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Smoke from deliberately lit forest fires is destroying the health of Southeast Asians, and looks set to be a yearly event. EPA/Amriyadi Bahar

Southeast Asian smoke warns of never-ending fires

Look at satellite images from Southeast Asia this week and you will see large areas of Indonesia, Malaysia and Singapore blanketed by dense plumes of smoke. These smoke plumes have severely degraded ground-level air quality.

Extreme air pollution has caused Malaysia to declare a state of emergency and Singapore to embark upon strained dialogue with Indonesia about its responsibilities.

Forest destruction, carbon and biodiversity

The fires are set purposely to convert rainforest into land that can be used for agriculture and plantations, mostly for palm oil production. Maps show that many fires escape control into surrounding forests and plantations.

Research from United Nations University shows that collectively, these fires are destroying a global hot spot of tropical biodiversity.

The fires also ignite peatlands, releasing enormous stores of carbon into the atmosphere. For example, the fires in Borneo during 1997’s drought released the equivalent of 13-40% of the annual global carbon emissions from fossil fuels.

In the past, high levels of catastrophic fire activity in tropical rainforests have been associated with EL Niño induced droughts. But this year the region is not in the grip of a severe EL Niño drought, and yet the 2013 fires are shaping up to be among the biggest on record.

The widespread fires may signal a positive feedback between forest fragmentation and fires. As dense road networks and partially cleared forests are coupled with high temperatures and numerous human ignitions, we could be in a cycle where burning increases fragmentation and fragmentation increases burning.

Under normal circumstances, rainforests rarely catch fire; humans have created a situation in SEA where they almost always do. EPA/AZWAR

Human health

The consequences of exposing densely populated regions to extreme concentrations of air pollutants are serious. The extreme regional haze from fires lit during the strong EL Niño drought of 1997-8 was associated with a 40% increase in mortality in Malaysia on days when the average concentration of smoke particles, at a size that can lodge deep in the lungs, exceeded 210 micrograms per m3. While there is no lower concentration of smoke related particles that is known to be safe for all people, in most Australian cities the daily average concentrations are around 20 micrograms per m3 and, in line with WHO guidelines, our daily average air quality standard is set at 50.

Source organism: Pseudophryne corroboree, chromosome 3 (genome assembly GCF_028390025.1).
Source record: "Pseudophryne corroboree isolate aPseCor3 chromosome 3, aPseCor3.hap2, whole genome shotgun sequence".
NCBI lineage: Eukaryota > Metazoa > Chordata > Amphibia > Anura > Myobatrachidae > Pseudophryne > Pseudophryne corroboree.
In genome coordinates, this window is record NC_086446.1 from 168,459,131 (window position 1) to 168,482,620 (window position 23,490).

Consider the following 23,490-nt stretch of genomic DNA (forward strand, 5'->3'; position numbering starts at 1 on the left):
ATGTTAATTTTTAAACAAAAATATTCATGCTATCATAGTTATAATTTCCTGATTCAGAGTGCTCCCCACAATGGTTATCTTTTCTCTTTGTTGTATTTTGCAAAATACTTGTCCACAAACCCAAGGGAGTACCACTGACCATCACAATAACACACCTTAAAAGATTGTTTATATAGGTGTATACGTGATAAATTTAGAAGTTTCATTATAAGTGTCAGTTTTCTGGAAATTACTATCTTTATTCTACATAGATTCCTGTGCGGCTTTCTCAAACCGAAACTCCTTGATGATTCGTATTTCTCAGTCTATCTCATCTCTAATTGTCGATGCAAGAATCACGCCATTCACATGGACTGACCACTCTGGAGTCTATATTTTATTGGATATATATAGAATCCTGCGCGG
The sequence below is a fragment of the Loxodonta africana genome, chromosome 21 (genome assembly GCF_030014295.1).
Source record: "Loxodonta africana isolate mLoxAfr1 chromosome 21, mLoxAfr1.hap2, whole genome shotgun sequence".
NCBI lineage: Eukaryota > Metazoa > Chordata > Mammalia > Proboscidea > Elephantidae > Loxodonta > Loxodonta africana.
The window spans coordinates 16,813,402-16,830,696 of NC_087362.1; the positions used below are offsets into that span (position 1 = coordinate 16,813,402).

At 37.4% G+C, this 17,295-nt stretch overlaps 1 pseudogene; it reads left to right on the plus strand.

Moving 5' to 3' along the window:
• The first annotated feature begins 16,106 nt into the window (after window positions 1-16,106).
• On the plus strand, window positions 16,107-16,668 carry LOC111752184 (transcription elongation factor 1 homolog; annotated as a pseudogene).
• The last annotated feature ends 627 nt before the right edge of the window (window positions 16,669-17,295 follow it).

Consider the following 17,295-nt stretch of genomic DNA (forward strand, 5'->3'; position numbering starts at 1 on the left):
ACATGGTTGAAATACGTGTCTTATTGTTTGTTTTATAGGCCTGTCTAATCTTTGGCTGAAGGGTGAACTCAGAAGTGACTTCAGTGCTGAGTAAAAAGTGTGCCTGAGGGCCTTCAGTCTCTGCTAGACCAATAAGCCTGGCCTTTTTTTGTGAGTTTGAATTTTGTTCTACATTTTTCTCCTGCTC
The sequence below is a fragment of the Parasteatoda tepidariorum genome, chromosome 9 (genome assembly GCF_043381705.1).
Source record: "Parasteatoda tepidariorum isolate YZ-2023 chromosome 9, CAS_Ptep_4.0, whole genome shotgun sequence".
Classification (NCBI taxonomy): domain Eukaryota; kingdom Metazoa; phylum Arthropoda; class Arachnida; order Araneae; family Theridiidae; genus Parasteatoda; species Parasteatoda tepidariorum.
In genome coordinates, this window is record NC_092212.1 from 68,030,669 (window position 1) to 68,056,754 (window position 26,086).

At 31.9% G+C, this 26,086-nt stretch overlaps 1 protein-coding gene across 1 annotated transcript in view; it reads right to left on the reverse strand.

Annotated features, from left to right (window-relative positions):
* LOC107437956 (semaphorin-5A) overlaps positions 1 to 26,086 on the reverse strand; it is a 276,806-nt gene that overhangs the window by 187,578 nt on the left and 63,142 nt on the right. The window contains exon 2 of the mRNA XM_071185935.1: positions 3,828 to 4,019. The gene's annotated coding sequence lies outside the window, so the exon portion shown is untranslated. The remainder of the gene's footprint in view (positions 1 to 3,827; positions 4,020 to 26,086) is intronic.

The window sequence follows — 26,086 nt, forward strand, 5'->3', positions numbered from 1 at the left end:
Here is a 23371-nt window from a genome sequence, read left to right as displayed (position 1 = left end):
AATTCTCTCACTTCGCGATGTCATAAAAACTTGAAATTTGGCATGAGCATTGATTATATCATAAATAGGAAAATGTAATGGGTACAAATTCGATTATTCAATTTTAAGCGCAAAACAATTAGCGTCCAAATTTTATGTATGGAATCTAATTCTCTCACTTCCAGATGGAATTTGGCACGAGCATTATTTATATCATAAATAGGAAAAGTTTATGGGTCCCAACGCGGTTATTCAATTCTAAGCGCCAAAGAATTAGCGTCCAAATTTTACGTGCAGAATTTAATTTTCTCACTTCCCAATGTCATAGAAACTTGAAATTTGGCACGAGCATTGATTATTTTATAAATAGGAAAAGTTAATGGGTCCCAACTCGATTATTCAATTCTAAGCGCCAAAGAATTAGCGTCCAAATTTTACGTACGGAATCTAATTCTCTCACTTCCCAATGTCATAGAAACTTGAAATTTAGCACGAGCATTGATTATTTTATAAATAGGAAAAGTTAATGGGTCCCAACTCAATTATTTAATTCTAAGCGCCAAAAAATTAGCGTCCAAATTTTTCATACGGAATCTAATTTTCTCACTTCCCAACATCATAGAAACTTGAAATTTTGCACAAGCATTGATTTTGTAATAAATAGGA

Research published in Environmental Health Perspectives showed that throughout Southeast Asia between September 1997 and August 1998, smoke pollution from forest fires was likely to have claimed around 296,000 lives. This is in marked contrast with the estimate of 43,000 smoke-related deaths during an equivalent time period (1999-2000) when strong wet La Niña conditions were associated with far fewer fires.

Human mortality is the tip of the iceberg. The evidence concerning the respiratory impacts of forest fire smoke - from worsening symptoms of asthma and chronic lung diseases to precipitating emergency hospital admissions - is clear, and evidence associating fire smoke pollution with other health impacts such as worsening heart diseases is emerging.

Whatever way health impacts are measured, the personal and economic costs of severe air pollution are substantial.

What needs to change?

Protecting large populations from protracted periods of poor air quality is extremely challenging. Smoke particles penetrate indoors easily, and indoor environments give little protection in the absence of air-conditioning.

According to research published in the Journal of Exposure Science and Environmental Epedemiology, high-efficiency particle air filters can considerably reduce indoor concentrations of particulate matter, but this technology is not an option for many poorer people who live in rural areas across Southeast Asia.

Public refuges with filtered air conditioners can provide relief for particularly susceptible people, but again there is limited capacity to provide this to the broader population. Masks are a common response during these events. But to work, masks need to be designed specifically to exclude smoke, fit tested and used continually during exposure. This is only really practical in short-term occupational settings.

Preventing deforestation fires is the most effective way to avoid these disasters. But the social and economic drivers are running counter to this. There are schemes such REDD+ that can pay local communities to conserve forests and store carbon but they are not obviously slowing deforestation in South East Asia. A quantum leap in funding from the developed world would be required to do so.

Fires in tropical rainforest areas rarely occur in nature and the current rash of fires have been set to convert land from rainforest to agriculture - undertaking this land conversion mechanically, without using fire, is not a realistic option. The graphic smoke pollution is a visible symptom of an ecological collapse of one of the most biologically diverse regions on Earth.

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